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How to Mentally Prepare before a Music Performance
Tips to Beating Stage Fright
By Ryan Rivera
Performers exude confidence. You can see it in their faces and hear it in their voices.
If you have attended a rock ní roll concert, you probably felt that the energy of the performance
can blow the roof off the arena. Whenever a diva belts out her signature song, people canít help
but stand and clap at the same time. When a famous guitarist started strumming the chords, the
audience had either gone still or wild in complete awe.
It is no surprise that people who have social anxiety issues or are simply shy idolize musicians. They believe that their favorite musician has never felt a pinch of nervousness. They want to be just like them Ė able to face people and be confident. No person with stage fright could pull off an amazing performance, right? Wrong! Case in point, Rod Stewart, Barbra Streisand and Beyonce Knowles, just to name a few.
Rod Stewart was so nervous in one of his concerts that he didnít face the audience for his first song. He sang it behind large speakers. In the middle of a live performance, Barbra Streisand suddenly panicked and forgot the lyrics. After that, she stopped doing live concerts for more than two decades for fear that it will happen again. Beyonce Knowles is really shy that she had to morph as her alter ego Sasha Fierce, so she can be the performer people admire.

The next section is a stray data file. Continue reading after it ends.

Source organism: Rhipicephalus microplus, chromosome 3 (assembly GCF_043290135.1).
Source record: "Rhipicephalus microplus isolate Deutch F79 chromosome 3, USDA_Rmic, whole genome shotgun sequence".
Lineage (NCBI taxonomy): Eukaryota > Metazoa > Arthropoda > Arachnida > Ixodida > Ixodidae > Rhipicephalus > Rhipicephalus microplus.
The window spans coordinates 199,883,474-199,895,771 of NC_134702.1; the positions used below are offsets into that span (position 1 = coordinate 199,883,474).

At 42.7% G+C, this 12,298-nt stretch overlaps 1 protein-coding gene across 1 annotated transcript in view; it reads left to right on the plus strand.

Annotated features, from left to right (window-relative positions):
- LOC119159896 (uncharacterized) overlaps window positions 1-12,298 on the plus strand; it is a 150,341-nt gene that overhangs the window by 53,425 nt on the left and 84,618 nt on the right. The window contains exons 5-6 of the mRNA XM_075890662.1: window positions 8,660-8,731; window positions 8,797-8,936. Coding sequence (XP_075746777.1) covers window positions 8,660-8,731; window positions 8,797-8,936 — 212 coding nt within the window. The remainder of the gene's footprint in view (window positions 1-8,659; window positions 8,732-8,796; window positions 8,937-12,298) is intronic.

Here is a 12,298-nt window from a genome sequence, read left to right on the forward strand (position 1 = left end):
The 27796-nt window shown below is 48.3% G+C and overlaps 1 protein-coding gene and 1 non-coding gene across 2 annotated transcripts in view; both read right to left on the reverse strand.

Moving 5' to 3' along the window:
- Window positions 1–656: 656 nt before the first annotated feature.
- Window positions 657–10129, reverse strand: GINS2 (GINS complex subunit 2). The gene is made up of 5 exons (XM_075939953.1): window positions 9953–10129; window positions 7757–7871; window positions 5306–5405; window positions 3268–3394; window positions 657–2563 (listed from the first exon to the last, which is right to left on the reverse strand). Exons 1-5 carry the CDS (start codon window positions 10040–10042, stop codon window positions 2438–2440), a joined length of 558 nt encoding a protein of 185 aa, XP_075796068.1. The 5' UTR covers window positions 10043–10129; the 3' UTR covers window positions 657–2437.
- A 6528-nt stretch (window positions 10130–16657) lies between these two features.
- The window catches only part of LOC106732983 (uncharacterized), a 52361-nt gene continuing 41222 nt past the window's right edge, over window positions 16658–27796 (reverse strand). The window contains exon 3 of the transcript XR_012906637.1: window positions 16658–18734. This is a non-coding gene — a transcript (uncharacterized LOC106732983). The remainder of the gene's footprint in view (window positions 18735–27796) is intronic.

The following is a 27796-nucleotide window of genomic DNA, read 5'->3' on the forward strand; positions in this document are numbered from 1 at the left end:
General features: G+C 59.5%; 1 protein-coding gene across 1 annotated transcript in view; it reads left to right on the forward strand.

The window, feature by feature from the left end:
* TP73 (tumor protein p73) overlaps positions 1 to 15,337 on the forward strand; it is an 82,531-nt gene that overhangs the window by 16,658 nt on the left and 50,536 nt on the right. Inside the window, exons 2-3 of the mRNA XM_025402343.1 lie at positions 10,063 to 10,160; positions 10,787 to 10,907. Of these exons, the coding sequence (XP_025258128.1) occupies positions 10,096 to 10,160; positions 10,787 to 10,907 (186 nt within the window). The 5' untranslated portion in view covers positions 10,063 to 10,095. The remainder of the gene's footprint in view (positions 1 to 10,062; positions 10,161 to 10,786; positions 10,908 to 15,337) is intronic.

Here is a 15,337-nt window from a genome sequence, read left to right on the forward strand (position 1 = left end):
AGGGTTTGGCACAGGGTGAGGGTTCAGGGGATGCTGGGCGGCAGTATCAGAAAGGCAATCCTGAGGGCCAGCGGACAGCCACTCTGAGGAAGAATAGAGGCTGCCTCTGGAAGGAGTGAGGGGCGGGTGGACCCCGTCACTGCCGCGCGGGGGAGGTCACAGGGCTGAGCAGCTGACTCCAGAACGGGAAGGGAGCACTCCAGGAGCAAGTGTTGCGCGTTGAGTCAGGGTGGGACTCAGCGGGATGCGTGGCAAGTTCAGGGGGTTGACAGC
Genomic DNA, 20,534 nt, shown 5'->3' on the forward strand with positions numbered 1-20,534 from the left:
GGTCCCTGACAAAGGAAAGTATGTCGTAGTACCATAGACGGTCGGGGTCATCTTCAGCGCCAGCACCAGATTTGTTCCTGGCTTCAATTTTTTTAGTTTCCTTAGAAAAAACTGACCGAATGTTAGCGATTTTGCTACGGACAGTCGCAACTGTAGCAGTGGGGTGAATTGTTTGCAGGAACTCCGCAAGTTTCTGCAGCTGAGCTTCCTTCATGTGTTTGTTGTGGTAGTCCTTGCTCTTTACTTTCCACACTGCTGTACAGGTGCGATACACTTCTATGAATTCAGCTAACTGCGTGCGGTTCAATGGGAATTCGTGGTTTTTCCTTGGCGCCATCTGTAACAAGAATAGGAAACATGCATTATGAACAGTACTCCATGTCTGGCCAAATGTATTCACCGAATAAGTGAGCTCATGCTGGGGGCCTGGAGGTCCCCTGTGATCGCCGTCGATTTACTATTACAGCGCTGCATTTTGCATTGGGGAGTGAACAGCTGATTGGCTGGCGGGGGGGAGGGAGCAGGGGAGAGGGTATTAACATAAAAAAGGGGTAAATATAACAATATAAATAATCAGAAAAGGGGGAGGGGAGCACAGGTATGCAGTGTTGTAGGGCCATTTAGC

Yes, famous people are not immune to stage fright. If you feel the same way before any of your performances, know that youíre not alone. Fear of committing mistakes or facing people prior to a gig can happen, whether itís for thousands in attendance, family and friends, or a school presentation. This type of social anxiety can happen to anyone, newbie or seasoned performers alike. But you shouldnít let your fears overwhelm you and stop you from doing what you love. Do not give up on your passion just because you get so nervous before you go on stage. Take your cue from these famous performers. They were able to combat their fears and so can you. How? Preparation.